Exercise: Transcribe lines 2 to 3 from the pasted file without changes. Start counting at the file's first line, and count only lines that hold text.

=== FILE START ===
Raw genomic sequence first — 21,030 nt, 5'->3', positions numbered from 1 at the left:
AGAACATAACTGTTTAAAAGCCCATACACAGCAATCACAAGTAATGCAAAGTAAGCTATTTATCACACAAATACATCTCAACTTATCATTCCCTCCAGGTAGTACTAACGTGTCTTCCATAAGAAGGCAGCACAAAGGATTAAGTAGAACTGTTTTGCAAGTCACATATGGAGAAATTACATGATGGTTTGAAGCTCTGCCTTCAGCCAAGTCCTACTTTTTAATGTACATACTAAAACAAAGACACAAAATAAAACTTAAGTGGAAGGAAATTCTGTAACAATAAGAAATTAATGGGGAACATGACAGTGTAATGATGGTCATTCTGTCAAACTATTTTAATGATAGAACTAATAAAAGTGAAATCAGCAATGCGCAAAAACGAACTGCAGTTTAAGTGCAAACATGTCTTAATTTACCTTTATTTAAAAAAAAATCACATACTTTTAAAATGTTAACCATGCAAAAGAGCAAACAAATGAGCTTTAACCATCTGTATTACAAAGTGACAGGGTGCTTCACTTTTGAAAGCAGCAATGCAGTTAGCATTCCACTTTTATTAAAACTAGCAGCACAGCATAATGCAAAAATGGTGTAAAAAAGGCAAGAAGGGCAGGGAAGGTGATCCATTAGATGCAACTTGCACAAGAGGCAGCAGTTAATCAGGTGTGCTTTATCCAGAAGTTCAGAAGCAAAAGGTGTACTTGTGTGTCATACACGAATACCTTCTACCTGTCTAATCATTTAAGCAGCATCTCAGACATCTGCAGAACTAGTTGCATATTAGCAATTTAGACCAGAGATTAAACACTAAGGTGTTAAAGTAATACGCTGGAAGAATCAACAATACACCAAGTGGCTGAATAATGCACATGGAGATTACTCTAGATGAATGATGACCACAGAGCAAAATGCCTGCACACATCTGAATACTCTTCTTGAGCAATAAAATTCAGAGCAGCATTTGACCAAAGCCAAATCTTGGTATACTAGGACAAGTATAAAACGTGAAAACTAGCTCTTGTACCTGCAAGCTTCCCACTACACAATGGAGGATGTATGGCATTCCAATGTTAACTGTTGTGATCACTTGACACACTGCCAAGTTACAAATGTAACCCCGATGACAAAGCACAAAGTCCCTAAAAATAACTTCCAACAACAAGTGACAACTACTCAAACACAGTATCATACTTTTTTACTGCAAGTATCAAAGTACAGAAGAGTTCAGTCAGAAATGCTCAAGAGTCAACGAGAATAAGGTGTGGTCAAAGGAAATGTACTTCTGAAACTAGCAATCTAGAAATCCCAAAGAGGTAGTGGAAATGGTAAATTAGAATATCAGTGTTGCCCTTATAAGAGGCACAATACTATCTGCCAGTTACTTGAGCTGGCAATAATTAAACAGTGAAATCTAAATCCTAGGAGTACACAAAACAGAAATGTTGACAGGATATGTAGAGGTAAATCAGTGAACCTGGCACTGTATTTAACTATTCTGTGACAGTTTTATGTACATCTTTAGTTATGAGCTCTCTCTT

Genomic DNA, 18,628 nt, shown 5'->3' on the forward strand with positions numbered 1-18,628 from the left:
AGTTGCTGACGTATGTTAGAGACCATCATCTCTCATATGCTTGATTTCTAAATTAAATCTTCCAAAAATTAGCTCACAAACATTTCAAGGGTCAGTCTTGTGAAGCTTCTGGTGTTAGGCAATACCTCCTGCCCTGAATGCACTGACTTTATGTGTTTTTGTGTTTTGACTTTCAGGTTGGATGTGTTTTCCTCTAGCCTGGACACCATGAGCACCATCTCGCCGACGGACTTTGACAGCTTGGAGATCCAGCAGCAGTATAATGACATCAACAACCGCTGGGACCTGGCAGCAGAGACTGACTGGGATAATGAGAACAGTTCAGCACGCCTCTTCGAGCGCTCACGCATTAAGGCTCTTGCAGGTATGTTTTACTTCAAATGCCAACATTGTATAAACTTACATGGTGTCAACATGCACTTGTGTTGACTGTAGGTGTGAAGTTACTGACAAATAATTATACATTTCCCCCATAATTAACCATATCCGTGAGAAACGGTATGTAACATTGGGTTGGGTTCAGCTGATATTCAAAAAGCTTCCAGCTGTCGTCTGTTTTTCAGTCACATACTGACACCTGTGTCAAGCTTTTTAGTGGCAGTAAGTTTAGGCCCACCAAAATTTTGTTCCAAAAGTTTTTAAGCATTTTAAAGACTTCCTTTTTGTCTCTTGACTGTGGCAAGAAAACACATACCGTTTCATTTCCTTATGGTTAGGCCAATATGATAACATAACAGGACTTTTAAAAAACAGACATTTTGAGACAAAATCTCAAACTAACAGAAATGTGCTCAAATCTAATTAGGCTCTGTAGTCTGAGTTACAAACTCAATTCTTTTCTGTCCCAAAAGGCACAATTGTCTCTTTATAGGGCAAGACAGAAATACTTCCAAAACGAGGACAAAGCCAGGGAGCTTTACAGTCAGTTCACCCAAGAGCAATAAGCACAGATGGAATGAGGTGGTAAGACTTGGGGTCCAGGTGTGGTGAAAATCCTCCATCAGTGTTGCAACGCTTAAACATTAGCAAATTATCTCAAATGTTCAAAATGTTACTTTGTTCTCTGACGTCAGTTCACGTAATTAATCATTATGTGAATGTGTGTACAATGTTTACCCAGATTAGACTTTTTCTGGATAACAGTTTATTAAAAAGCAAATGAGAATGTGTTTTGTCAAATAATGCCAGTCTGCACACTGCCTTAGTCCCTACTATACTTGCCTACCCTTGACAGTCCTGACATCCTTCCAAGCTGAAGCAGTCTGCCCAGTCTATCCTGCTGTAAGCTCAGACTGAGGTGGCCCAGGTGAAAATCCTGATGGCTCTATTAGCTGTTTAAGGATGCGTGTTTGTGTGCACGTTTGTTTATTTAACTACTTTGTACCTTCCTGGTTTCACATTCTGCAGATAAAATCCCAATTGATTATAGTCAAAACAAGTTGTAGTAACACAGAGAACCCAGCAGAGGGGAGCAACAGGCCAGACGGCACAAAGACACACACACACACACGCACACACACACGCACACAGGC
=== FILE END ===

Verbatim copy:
AGAACATAACTGTTTAAAAGCCCATACACAGCAATCACAAGTAATGCAAAGTAAGCTATTTATCACACAAATACATCTCAACTTATCATTCCCTCCAGGTAGTACTAACGTGTCTTCCATAAGAAGGCAGCACAAAGGATTAAGTAGAACTGTTTTGCAAGTCACATATGGAGAAATTACATGATGGTTTGAAGCTCTGCCTTCAGCCAAGTCCTACTTTTTAATGTACATACTAAAACAAAGACACAAAATAAAACTTAAGTGGAAGGAAATTCTGTAACAATAAGAAATTAATGGGGAACATGACAGTGTAATGATGGTCATTCTGTCAAACTATTTTAATGATAGAACTAATAAAAGTGAAATCAGCAATGCGCAAAAACGAACTGCAGTTTAAGTGCAAACATGTCTTAATTTACCTTTATTTAAAAAAAAATCACATACTTTTAAAATGTTAACCATGCAAAAGAGCAAACAAATGAGCTTTAACCATCTGTATTACAAAGTGACAGGGTGCTTCACTTTTGAAAGCAGCAATGCAGTTAGCATTCCACTTTTATTAAAACTAGCAGCACAGCATAATGCAAAAATGGTGTAAAAAAGGCAAGAAGGGCAGGGAAGGTGATCCATTAGATGCAACTTGCACAAGAGGCAGCAGTTAATCAGGTGTGCTTTATCCAGAAGTTCAGAAGCAAAAGGTGTACTTGTGTGTCATACACGAATACCTTCTACCTGTCTAATCATTTAAGCAGCATCTCAGACATCTGCAGAACTAGTTGCATATTAGCAATTTAGACCAGAGATTAAACACTAAGGTGTTAAAGTAATACGCTGGAAGAATCAACAATACACCAAGTGGCTGAATAATGCACATGGAGATTACTCTAGATGAATGATGACCACAGAGCAAAATGCCTGCACACATCTGAATACTCTTCTTGAGCAATAAAATTCAGAGCAGCATTTGACCAAAGCCAAATCTTGGTATACTAGGACAAGTATAAAACGTGAAAACTAGCTCTTGTACCTGCAAGCTTCCCACTACACAATGGAGGATGTATGGCATTCCAATGTTAACTGTTGTGATCACTTGACACACTGCCAAGTTACAAATGTAACCCCGATGACAAAGCACAAAGTCCCTAAAAATAACTTCCAACAACAAGTGACAACTACTCAAACACAGTATCATACTTTTTTACTGCAAGTATCAAAGTACAGAAGAGTTCAGTCAGAAATGCTCAAGAGTCAACGAGAATAAGGTGTGGTCAAAGGAAATGTACTTCTGAAACTAGCAATCTAGAAATCCCAAAGAGGTAGTGGAAATGGTAAATTAGAATATCAGTGTTGCCCTTATAAGAGGCACAATACTATCTGCCAGTTACTTGAGCTGGCAATAATTAAACAGTGAAATCTAAATCCTAGGAGTACACAAAACAGAAATGTTGACAGGATATGTAGAGGTAAATCAGTGAACCTGGCACTGTATTTAACTATTCTGTGACAGTTTTATGTACATCTTTAGTTATGAGCTCTCTCTT

Genomic DNA, 18,628 nt, shown 5'->3' on the forward strand with positions numbered 1-18,628 from the left: